In Bangladesh, gunmen armed with automatic rifles and knives attacked patrons at an expensive restaurant in Dhaka and took 35 people hostage. They ended up killing 20 — nine Italians and seven Japanese among them. According to witnesses, the gunmen released Muslims but tortured those unable to recite the Quran. ISIS claimed responsi­bility for the attack.

In Indonesia, the most popu­lous Muslim country, a suicide bomber struck outside a police station in Solo, Java.

In Orlando, Florida, a gunman killed 49 people in a crowded gay nightclub, in the worst mass shooting in modern US history. The gunman, according to law enforcement officials, claimed he was “a soldier of the caliphate” acting on behalf of ISIS. It is far more likely that he was mentally deranged.

In Saudi Arabia, suicide bombers struck in three cities, including outside the mosque in Medina where the Prophet Mohammad is buried, one of the holiest sites in Islam. Four security guards were killed. Just outside the US consulate in Jeddah, two security guards were wounded in an attack. Nobody claimed responsibility for the Saudi attacks, leaving open to speculation that these were home-grown and not coordinated by ISIS.

Whatever its new tactics may be, ISIS remains the most ruthless terror organisation in history.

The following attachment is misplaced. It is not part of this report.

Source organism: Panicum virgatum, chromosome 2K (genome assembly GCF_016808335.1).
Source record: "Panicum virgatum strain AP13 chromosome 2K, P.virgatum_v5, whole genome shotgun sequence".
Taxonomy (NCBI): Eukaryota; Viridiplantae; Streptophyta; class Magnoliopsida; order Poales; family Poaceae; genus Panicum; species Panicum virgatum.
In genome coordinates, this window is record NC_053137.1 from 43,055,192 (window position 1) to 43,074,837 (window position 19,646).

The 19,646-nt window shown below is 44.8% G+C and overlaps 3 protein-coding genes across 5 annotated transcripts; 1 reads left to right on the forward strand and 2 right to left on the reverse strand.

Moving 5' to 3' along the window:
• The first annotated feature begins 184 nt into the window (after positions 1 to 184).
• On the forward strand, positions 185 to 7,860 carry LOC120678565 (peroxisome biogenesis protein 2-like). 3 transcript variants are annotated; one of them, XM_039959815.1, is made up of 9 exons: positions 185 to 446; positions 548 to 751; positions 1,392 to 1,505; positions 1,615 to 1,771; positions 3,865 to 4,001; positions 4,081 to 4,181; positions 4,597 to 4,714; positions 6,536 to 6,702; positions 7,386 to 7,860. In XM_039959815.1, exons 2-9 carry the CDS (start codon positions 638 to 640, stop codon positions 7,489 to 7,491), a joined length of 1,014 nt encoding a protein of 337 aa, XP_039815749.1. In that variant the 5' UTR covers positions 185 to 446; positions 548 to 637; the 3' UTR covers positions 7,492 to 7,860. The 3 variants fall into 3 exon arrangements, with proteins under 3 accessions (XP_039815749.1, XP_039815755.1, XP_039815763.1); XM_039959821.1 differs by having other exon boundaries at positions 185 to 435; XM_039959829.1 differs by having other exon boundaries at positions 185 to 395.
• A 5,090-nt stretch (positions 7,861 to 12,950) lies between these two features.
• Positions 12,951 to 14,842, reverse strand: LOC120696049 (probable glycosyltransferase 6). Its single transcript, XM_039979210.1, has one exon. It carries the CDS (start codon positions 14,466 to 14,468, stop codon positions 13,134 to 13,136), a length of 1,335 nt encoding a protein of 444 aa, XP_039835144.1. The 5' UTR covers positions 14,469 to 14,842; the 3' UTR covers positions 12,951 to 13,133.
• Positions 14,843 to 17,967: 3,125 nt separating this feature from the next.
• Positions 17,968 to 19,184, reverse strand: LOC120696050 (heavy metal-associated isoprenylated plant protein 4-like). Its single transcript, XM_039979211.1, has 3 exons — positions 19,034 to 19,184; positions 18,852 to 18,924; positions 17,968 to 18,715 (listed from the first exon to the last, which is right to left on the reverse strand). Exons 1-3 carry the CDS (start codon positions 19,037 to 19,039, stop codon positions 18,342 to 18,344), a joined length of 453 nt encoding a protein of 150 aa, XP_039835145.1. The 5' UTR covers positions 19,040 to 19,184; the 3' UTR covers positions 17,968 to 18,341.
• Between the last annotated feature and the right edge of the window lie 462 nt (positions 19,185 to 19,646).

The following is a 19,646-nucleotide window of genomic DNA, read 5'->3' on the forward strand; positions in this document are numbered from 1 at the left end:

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France has become primary European target for ISIS

The Arab Weekly
Claude Salhani

The ignoble act that marred Bastille Day festivities in the south­ern French resort city of Nice claimed more than 80 lives when a lorry was driven into a crowd of people celebrating French National Day. The driver was identified as a 31-year-old French- Tunisian resident of Nice. He was shot and killed by police trying to stop the carnage.

No group immediately claimed responsibility for the attack. How­ever, knee-jerk reaction would be to suspect this could be the work of jihadists who have carried out a number of attacks in France as well as in neighbouring Belgium.

France has been under a state of emergency since the November terrorist attacks in Paris and one of the first questions raised follow­ing the attack in Nice is how was a truck allowed near such a large crowd? Crowds had gathered on the seafront Promenade des Anglais to watch fireworks celebrating Bastille Day.

Understandably, tensions will run high in this great city and throughout France. Chances are innocent Arab citizens of France, or legal residents, who have absolute­ly no sympathy for the murderous thug who carried out the attack, could suffer harassment and abuse.

We owe that much to the memory of the victims of the Bastille Day massacre not to wrongfully accuse people just because of their faith or the colour of their skin. The result of such behaviour would only wedge a further gap between com­munities across the country. This would grant terrorists a dividend they do not deserve.

French police forces will be stretched thin in the weeks to come, making it easier for people whose aim is to create chaos to act out their intentions. France’s political leadership must not lose track of who the real enemy is and not give further satisfaction to those who wish to create mayhem in Europe by allowing mob justice to take place. As a first step, French President François Hollande said he would deploy units of the French Army.